COVID-19/psychology , Delusions/psychology , Pandemics , Psychotic Disorders/psychology , Adult , Aggression , Anti-Anxiety Agents/therapeutic use , Antipsychotic Agents/therapeutic use , Delusions/drug therapy , Humans , Involuntary Commitment , Life Change Events , Lorazepam/therapeutic use , Male , Olanzapine/therapeutic use , Psychomotor Agitation , Psychotic Disorders/drug therapy , Stress, Psychological/complications , Stress, Psychological/psychology
J Affect Disord ; 277: 337-340, 2020 12 01.
Article in English | MEDLINE | ID: covidwho-722855


BACKGROUND: In December 2019, the novel coronavirus (SARS-CoV-2) infection was first reported in Wuhan city, central China, which has spread rapidly. The common clinical features of patients with SARS-CoV-2 infection included fever, fatigue, and damage to the respiratory or digestive system. However, it is still unclear whether SARS-CoV-2 infection could cause damage to the central nervous system (CNS) inducing psychiatric symptoms. CASE REPORT: Herein, we present the first case of SARS-CoV-2 infection with manic-like symptoms and describe the diagnosis, clinical course, and treatment of the case, focusing on the identifications of SARS-CoV-2 in the specimen of cerebrospinal fluid (CSF). The patient developed manic-like symptoms when his vital signs recovered on illness day 17. After manic-like attack, the detection of SARS-CoV-2 specific IgG antibody in CSF was positive, while the reverse transcriptase-polymerase chain reaction (RT-PCR) on CSF for the SARS-CoV-2 was negative. The patient received Olanzapine for treatment and his mood problems concurrently improved as indicated by scores of Young Manic Rating Scale (YMRS). LIMITATION: This is a single case report only, and the RT-PCR test for SARS-CoV-2 in CSF was not performed simultaneously when SARS-CoV-2 was positive in samples of sputum and stool. CONCLUSION: This first case of COVID-19 patient with manic-like symptoms highlights the importance of evaluation of mental health status and may contribute to our understanding of potential risk of CNS impairments by SARS-CoV-2 infection.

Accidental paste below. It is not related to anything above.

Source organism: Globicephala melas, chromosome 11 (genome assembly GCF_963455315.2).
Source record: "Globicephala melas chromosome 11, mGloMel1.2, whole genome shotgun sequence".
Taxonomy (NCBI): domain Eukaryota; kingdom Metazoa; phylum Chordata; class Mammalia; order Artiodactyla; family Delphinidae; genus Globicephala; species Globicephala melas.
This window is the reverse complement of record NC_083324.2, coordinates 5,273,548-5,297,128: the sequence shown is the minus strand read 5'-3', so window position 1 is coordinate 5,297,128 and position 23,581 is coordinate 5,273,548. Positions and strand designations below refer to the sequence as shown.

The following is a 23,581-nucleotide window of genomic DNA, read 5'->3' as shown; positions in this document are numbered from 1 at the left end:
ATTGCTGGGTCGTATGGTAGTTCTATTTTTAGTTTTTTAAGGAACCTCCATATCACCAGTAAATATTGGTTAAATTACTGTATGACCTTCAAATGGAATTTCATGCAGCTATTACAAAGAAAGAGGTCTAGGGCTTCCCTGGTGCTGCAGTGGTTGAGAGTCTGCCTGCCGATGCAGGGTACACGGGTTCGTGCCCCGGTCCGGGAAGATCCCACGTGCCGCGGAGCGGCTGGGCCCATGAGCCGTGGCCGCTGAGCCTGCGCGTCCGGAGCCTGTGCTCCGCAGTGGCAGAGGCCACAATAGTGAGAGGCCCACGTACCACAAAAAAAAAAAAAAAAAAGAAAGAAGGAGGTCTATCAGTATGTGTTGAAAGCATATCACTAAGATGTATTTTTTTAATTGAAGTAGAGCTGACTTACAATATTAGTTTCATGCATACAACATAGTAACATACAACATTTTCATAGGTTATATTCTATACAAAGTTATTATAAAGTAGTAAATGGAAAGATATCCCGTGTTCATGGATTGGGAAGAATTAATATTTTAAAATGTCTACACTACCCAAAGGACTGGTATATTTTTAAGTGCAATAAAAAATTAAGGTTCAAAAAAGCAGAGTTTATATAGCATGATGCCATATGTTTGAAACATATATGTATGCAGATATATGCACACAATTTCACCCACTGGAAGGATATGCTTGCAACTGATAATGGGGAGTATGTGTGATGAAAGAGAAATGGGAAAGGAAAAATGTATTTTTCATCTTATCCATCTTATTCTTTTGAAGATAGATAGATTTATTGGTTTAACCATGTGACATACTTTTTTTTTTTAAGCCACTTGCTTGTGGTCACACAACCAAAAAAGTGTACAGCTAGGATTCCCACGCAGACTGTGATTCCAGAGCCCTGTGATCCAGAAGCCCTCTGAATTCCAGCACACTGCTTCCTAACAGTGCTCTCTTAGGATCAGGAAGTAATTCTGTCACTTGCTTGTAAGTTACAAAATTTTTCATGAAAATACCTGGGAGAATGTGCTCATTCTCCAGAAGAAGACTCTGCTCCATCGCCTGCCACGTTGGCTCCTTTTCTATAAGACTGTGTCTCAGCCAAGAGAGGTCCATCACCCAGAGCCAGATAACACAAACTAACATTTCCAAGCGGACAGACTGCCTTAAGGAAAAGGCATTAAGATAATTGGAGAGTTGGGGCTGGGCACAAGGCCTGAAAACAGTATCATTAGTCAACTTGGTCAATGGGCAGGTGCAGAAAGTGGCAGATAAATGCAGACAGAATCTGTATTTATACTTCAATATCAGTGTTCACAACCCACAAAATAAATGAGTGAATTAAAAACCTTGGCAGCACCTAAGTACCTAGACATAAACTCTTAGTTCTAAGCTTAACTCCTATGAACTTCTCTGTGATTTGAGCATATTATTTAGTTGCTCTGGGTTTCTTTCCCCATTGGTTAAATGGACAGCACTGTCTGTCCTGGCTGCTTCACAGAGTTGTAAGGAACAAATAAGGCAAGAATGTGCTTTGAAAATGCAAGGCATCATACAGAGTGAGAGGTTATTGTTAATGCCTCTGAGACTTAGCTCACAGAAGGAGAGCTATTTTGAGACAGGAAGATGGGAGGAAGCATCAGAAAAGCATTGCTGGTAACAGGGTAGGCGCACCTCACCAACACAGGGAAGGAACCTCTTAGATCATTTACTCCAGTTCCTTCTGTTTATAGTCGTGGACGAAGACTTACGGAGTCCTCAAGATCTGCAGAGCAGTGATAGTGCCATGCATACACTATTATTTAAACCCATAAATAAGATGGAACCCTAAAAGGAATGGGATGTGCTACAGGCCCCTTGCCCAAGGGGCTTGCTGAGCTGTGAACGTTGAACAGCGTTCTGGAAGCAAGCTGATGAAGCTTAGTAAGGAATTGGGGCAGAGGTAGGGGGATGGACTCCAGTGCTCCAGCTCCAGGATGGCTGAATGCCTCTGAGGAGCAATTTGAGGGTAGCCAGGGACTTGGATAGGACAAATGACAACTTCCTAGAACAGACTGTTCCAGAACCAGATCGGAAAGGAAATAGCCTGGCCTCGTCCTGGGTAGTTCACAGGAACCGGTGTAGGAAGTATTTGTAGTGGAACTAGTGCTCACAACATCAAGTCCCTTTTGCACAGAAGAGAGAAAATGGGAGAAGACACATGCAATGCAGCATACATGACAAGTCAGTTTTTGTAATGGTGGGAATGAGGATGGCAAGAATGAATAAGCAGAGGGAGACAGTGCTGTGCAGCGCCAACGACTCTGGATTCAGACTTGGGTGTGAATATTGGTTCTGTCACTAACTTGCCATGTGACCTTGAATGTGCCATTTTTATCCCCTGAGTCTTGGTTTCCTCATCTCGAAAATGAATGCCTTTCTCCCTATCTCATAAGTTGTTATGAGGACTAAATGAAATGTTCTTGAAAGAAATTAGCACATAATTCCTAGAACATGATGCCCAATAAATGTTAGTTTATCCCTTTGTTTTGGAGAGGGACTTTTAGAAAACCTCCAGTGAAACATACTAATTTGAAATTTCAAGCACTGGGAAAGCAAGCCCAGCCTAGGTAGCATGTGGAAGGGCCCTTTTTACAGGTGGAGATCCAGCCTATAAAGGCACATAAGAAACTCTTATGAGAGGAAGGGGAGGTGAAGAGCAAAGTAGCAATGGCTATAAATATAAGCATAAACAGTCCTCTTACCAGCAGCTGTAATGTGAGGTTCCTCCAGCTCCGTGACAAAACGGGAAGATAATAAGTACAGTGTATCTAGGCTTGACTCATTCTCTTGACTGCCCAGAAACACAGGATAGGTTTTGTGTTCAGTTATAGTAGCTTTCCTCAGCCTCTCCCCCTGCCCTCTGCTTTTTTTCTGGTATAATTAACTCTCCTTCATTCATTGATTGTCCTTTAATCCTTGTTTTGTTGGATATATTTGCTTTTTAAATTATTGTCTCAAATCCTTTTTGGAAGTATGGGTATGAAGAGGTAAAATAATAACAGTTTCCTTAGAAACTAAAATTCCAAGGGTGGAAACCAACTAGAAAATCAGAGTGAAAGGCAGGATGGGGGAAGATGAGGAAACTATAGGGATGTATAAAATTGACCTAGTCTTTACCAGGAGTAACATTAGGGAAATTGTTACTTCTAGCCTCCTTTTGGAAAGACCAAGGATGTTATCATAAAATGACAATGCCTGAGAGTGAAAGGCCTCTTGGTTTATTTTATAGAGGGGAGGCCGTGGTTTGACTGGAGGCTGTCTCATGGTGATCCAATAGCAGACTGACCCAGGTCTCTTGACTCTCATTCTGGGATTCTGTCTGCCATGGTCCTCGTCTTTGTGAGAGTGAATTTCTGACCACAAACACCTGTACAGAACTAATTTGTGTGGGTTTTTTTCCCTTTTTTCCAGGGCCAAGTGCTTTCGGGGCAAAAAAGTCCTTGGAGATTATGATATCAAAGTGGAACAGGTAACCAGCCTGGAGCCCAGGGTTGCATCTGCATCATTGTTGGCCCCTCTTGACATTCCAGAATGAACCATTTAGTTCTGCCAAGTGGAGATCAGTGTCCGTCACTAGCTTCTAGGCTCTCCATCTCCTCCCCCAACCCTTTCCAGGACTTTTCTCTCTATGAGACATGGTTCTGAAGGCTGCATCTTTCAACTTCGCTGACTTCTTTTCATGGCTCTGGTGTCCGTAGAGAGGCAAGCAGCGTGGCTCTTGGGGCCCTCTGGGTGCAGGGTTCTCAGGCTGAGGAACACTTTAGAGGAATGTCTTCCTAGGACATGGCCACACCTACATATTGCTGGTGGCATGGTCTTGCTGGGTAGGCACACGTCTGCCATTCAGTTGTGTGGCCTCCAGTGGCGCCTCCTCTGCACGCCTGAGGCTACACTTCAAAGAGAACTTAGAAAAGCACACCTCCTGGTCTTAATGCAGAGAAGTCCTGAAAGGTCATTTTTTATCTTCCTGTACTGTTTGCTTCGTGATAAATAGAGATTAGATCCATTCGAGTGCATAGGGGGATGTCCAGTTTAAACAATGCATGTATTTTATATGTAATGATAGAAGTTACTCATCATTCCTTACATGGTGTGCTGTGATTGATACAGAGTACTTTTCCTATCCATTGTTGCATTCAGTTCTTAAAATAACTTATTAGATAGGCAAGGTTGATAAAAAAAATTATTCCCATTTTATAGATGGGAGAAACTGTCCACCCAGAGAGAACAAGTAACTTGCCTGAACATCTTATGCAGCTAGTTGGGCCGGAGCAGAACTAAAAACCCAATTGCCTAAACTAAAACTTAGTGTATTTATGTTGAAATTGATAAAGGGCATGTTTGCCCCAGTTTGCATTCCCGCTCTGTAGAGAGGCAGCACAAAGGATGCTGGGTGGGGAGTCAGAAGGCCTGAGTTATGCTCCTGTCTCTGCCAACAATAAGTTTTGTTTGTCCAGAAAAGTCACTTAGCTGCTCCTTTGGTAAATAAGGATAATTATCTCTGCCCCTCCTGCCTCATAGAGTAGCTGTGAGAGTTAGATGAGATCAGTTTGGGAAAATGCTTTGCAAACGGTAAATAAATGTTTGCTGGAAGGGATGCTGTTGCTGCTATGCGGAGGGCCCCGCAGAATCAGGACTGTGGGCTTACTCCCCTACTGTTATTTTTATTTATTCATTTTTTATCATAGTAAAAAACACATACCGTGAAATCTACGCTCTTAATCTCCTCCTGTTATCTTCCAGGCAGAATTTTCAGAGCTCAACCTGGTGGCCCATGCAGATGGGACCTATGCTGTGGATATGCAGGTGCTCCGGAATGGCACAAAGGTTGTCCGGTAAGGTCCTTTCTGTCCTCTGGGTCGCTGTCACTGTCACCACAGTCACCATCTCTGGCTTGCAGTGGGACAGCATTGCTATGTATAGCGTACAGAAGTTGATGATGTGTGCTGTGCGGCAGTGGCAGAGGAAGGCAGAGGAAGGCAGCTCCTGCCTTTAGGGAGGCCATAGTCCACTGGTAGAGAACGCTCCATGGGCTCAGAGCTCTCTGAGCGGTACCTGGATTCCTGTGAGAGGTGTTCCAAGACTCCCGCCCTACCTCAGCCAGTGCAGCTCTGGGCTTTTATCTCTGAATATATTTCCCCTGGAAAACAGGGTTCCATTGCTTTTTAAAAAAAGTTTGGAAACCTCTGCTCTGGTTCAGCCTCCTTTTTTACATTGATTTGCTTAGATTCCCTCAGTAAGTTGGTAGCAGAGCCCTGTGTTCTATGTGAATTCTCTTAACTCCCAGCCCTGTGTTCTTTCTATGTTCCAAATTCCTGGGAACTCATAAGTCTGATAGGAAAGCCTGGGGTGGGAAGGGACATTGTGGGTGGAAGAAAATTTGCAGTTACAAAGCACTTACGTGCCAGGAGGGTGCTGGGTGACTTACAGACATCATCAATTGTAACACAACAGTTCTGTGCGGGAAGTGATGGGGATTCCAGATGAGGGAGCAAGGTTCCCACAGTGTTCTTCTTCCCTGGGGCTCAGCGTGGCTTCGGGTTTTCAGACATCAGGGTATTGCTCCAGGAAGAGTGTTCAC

Bipolar Disorder/etiology , Coronavirus Infections/complications , Pneumonia, Viral/complications , Antibodies, Viral/cerebrospinal fluid , Antipsychotic Agents/therapeutic use , Antiviral Agents/therapeutic use , Betacoronavirus , Bipolar Disorder/cerebrospinal fluid , Bipolar Disorder/diagnosis , Bipolar Disorder/drug therapy , Brain/diagnostic imaging , COVID-19 , COVID-19 Testing , Chest Pain , China , Clinical Laboratory Techniques , Cobicistat/therapeutic use , Coronavirus Infections/cerebrospinal fluid , Coronavirus Infections/diagnosis , Coronavirus Infections/therapy , Darunavir/therapeutic use , Dyspnea , Fever , Glucocorticoids/therapeutic use , Humans , Indoles/therapeutic use , Magnetic Resonance Imaging , Male , Methylprednisolone/therapeutic use , Middle Aged , Moxifloxacin/therapeutic use , Olanzapine/therapeutic use , Pandemics , Pharyngitis , Pneumonia, Viral/cerebrospinal fluid , Pneumonia, Viral/diagnosis , Pneumonia, Viral/therapy , Reverse Transcriptase Polymerase Chain Reaction , SARS-CoV-2